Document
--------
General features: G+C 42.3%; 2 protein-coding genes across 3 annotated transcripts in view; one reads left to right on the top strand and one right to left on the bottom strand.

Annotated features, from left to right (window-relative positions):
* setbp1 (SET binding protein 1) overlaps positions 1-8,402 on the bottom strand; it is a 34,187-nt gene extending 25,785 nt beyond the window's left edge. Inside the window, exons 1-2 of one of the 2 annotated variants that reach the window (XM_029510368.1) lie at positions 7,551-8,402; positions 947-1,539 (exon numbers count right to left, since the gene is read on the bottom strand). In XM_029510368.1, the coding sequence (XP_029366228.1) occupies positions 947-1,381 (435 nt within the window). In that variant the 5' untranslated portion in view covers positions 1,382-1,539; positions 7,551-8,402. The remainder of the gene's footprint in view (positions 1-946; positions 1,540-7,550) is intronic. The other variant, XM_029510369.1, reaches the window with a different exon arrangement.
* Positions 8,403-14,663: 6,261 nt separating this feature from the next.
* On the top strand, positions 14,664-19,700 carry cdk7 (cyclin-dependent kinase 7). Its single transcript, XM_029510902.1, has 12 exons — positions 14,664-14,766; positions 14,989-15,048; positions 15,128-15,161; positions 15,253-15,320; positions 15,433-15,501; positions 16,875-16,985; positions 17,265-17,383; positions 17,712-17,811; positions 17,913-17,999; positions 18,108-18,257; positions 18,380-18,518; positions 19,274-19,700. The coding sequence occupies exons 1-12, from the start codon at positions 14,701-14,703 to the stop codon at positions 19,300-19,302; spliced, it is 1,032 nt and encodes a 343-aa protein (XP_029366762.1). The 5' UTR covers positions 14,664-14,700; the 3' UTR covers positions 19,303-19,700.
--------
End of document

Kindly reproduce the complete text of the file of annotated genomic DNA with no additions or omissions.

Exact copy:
General features: G+C 42.3%; 2 protein-coding genes across 3 annotated transcripts in view; one reads left to right on the top strand and one right to left on the bottom strand.

Annotated features, from left to right (window-relative positions):
* setbp1 (SET binding protein 1) overlaps positions 1-8,402 on the bottom strand; it is a 34,187-nt gene extending 25,785 nt beyond the window's left edge. Inside the window, exons 1-2 of one of the 2 annotated variants that reach the window (XM_029510368.1) lie at positions 7,551-8,402; positions 947-1,539 (exon numbers count right to left, since the gene is read on the bottom strand). In XM_029510368.1, the coding sequence (XP_029366228.1) occupies positions 947-1,381 (435 nt within the window). In that variant the 5' untranslated portion in view covers positions 1,382-1,539; positions 7,551-8,402. The remainder of the gene's footprint in view (positions 1-946; positions 1,540-7,550) is intronic. The other variant, XM_029510369.1, reaches the window with a different exon arrangement.
* Positions 8,403-14,663: 6,261 nt separating this feature from the next.
* On the top strand, positions 14,664-19,700 carry cdk7 (cyclin-dependent kinase 7). Its single transcript, XM_029510902.1, has 12 exons — positions 14,664-14,766; positions 14,989-15,048; positions 15,128-15,161; positions 15,253-15,320; positions 15,433-15,501; positions 16,875-16,985; positions 17,265-17,383; positions 17,712-17,811; positions 17,913-17,999; positions 18,108-18,257; positions 18,380-18,518; positions 19,274-19,700. The coding sequence occupies exons 1-12, from the start codon at positions 14,701-14,703 to the stop codon at positions 19,300-19,302; spliced, it is 1,032 nt and encodes a 343-aa protein (XP_029366762.1). The 5' UTR covers positions 14,664-14,700; the 3' UTR covers positions 19,303-19,700.